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Gipp, Westerners' Back, Opened Eyes of Critics--Army Lacks Usual Constellation of Stars


Notre Dame and the Army derived almost equal satisfaction on the West Point Plains last Saturday. Although Notre Dame carried the ball back West with them, earned by a score of 27-7, the Army ascertained beyond a doubt that they have a team which is fully capable of taking care of itself in the Navy game, a fact that heretofore was decidedly worrying Coaches Graves and Daly.

Westerners Rout Cadets

The Catholics, generally conceded to have one of the most bruising, yet precise assaults of any Eastern of Central-Western eleven, deserved their victory. They showed their customary ability to mass five or six men on one guard or tackle and open great holes for their backfield men. This knack was to some extent responsible for the way in which Gipp ripped off long gains time and time again.

Gipp was a team in himself and if anybody from the West is to be honored on the All-American eleven, Gipp's name should be there in large letters. In Saturday's game he proved to be a serious threat whenever he moved to a kicking position, carrying the ball, tossing aerial heaves, or kicking with equal abandon and success.

Gipp Shapes Up With the Best

Like Centre College, the Western eleven has developed its crashing versatile offense to a greater degree than its defense. But in spite of this, it has unusual vigor in protecting its own goal. In this department, too, Gipp has stood out as the most reliable man on the team. On Saturday he gained 124 yards against the Army in straight rushing, 112 in running back punts and returning the ball after kickoff, and his forward passes netted close to 100 yards. This is a total of 336 yards gained by one player, and is as impressive an individual performance as the 1920 gridiron can show. All in all, he has shown himself to have all the attributes necessary for "All-American" calibre, and, along with Oss of Minnesota, the Badger "Blacksmith" bids fair to succeed to "Chick" Harley's niche in Middle Western College Football. It will be interesting to see what Walter Eckersall has to say about Gipp's work during the rest of the season. The former quarterback now reporting for the Chicago press has more influence on Walter Camp's selections than any other scribe in Western Conference circles.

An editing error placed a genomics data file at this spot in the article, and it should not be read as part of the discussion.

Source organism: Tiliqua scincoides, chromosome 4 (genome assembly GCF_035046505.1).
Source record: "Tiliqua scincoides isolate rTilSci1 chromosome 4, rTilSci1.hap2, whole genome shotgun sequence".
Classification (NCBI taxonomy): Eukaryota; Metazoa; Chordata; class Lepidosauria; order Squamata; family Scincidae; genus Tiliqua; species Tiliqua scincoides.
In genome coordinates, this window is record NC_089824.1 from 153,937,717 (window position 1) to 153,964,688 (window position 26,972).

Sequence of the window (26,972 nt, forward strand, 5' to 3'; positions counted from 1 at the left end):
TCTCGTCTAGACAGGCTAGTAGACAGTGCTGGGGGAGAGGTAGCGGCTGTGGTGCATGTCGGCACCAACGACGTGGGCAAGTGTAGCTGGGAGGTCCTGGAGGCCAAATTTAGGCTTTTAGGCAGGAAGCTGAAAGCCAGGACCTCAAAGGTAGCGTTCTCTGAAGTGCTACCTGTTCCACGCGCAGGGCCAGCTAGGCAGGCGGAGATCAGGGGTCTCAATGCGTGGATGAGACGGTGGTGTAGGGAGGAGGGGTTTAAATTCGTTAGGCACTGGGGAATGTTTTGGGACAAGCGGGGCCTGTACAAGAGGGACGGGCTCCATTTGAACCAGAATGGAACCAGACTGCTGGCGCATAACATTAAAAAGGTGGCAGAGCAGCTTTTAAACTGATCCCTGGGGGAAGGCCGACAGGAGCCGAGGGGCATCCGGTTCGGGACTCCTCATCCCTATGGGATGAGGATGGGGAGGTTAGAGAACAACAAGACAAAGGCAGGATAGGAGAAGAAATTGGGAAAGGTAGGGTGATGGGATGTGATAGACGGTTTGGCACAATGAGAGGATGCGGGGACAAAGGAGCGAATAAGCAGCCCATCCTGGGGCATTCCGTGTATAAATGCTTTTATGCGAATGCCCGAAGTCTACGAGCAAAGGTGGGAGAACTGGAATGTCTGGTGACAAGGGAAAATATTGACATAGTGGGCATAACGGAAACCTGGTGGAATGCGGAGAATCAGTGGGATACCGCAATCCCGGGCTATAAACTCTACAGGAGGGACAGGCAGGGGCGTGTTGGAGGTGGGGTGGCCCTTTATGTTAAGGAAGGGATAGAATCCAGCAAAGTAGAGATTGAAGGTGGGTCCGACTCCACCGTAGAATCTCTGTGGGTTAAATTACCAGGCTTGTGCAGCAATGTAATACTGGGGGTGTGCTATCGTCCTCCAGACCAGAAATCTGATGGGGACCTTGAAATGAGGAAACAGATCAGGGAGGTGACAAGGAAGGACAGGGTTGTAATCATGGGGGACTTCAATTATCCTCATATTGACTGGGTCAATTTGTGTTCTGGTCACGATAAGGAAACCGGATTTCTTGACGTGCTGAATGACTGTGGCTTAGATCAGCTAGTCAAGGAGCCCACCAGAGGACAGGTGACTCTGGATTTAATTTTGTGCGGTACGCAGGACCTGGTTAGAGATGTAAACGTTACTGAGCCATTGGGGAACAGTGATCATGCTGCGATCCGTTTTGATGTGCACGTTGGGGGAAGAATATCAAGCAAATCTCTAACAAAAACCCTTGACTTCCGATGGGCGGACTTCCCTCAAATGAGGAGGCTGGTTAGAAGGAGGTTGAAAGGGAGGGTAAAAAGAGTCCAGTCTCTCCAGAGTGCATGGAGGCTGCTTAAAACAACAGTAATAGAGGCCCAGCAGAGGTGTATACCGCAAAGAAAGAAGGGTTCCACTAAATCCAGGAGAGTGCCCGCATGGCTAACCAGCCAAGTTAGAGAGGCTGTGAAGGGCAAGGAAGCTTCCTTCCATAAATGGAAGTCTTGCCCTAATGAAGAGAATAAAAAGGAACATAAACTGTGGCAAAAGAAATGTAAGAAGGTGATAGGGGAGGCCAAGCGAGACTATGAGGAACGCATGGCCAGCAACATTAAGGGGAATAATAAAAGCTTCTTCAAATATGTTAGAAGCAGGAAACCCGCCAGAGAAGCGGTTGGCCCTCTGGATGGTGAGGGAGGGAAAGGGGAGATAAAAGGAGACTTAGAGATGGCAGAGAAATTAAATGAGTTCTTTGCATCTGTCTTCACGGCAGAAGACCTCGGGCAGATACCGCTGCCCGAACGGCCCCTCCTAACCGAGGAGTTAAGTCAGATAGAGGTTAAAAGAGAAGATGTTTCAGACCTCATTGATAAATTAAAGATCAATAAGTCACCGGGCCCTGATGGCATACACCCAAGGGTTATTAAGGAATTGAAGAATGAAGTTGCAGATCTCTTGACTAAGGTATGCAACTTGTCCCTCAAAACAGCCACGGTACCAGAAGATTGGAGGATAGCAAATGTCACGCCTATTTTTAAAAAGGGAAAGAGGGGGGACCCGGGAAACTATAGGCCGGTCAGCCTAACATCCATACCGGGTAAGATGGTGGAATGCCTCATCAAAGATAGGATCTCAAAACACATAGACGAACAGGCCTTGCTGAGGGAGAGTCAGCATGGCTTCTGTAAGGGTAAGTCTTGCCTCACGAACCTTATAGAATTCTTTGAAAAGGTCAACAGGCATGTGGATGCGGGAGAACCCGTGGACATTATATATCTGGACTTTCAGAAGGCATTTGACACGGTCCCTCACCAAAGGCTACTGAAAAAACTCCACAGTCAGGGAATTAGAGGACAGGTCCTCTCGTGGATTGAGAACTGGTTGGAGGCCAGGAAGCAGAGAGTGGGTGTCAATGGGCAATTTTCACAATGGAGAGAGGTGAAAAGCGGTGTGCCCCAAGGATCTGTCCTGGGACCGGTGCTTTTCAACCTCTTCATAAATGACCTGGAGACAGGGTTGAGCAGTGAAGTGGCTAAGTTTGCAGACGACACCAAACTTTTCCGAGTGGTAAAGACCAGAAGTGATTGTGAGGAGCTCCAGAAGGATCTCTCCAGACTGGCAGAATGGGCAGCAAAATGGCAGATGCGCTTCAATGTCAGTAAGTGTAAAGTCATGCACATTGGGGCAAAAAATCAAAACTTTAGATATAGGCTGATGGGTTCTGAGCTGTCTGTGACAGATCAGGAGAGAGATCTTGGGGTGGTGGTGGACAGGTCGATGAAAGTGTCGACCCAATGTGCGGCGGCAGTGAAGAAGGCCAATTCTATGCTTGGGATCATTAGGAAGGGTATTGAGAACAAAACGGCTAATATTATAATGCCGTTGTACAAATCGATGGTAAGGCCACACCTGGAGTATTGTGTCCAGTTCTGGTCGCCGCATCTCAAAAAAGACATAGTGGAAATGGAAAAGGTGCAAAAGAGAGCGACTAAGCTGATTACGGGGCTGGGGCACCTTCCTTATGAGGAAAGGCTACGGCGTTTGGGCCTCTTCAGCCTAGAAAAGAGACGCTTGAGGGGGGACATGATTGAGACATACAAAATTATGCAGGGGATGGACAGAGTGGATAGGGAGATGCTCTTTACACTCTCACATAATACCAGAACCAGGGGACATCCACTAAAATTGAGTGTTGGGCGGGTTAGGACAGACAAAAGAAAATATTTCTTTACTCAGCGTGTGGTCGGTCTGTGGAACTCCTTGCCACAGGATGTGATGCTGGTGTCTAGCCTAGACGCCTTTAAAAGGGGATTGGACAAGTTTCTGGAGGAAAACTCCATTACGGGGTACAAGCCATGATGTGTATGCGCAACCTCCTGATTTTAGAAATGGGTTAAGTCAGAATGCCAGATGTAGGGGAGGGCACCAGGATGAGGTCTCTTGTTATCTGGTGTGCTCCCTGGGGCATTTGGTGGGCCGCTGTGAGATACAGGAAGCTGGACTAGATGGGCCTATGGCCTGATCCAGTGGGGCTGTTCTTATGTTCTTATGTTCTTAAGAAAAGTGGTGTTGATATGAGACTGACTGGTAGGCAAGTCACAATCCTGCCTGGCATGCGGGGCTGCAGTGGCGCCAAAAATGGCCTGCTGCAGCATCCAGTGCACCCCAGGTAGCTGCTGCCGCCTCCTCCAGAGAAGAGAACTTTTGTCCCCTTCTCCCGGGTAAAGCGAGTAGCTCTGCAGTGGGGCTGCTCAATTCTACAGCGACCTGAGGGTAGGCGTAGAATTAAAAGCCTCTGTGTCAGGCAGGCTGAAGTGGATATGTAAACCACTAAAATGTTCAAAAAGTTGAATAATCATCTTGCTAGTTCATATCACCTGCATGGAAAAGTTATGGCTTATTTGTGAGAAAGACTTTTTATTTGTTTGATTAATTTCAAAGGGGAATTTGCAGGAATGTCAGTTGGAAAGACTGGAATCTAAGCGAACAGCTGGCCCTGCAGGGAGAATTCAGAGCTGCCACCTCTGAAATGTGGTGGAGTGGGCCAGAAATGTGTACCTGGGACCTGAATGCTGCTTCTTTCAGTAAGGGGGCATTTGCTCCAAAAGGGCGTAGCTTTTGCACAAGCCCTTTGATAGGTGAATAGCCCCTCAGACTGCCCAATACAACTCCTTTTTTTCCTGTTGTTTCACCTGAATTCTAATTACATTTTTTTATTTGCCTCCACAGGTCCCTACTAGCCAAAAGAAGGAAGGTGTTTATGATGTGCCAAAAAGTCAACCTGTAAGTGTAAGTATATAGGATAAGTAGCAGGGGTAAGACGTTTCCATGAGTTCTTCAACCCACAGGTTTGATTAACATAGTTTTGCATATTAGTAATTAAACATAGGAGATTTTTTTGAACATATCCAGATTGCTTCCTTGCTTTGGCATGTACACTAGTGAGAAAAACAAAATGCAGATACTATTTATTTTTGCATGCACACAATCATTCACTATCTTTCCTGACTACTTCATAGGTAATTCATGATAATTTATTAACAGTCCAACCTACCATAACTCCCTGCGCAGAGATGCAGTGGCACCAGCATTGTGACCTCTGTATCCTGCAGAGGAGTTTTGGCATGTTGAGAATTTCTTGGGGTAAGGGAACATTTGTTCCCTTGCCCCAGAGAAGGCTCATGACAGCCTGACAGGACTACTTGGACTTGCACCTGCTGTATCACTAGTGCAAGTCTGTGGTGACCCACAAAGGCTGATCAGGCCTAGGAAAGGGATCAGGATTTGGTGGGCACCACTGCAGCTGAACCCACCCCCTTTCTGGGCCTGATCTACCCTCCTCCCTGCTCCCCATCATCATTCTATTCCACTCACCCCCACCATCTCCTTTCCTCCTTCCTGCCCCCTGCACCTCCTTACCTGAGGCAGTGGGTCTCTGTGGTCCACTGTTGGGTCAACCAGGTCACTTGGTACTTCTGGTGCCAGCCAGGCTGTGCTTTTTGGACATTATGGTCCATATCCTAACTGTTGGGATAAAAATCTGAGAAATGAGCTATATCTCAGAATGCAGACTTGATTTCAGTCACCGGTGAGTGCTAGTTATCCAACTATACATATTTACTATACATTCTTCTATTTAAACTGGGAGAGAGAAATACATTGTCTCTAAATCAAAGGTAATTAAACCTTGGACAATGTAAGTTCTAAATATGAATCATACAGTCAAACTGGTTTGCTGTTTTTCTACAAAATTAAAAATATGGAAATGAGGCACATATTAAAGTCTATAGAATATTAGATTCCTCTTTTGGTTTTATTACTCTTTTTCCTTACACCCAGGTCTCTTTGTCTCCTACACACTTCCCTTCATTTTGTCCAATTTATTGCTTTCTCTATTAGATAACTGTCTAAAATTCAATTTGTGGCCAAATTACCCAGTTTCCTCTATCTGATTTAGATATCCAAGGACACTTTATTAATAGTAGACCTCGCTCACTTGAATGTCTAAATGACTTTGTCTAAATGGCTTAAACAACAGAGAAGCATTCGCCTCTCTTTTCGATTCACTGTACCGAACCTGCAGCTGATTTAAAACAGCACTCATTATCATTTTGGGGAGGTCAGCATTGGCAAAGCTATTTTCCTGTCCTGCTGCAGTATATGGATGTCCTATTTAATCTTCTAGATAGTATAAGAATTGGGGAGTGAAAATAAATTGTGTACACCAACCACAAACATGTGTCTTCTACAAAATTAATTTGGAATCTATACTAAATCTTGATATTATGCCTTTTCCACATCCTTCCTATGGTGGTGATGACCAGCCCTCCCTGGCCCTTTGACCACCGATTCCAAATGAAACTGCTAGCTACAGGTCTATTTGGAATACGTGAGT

Army Menaces Navy Billy-Goat

In spite of the score, the Army eleven was not without its individual stars. French, one of the Rutgers transfers, whom Foster Sanford wistfully terms his "Phantom Eleven," several times skidded past man after man when it seemed that he surely would be thrown for no gain or for a loss. In the second period, it was this same back who careened 60 yards through the entire Notre Dame eleven for a touchdown after catching a punt. This spurt tied the score after the Westerners seemed on their way to a large and commanding lead. Wilhide is another clever Cadet back, who is a good all-around athlete, one of the best since Vidal and Olyphant starred on the Plains. The Army with such coaching as it receives from Daly on the backfield, and Graves on the linemen, cannot fail to cause the Navy Goat some very dejected spasms in the late November classic at the Polo Grounds.

The Army, however, is not so remarkable an aggregation this year that there is likely to be much wrangling over the fact that the Cadets draw their best grid material from other colleges. Purdue gave Olyphant a thorough football education before he took up soldiering, and Vidal starred for South Dakota. French is the most promising transfer this year.

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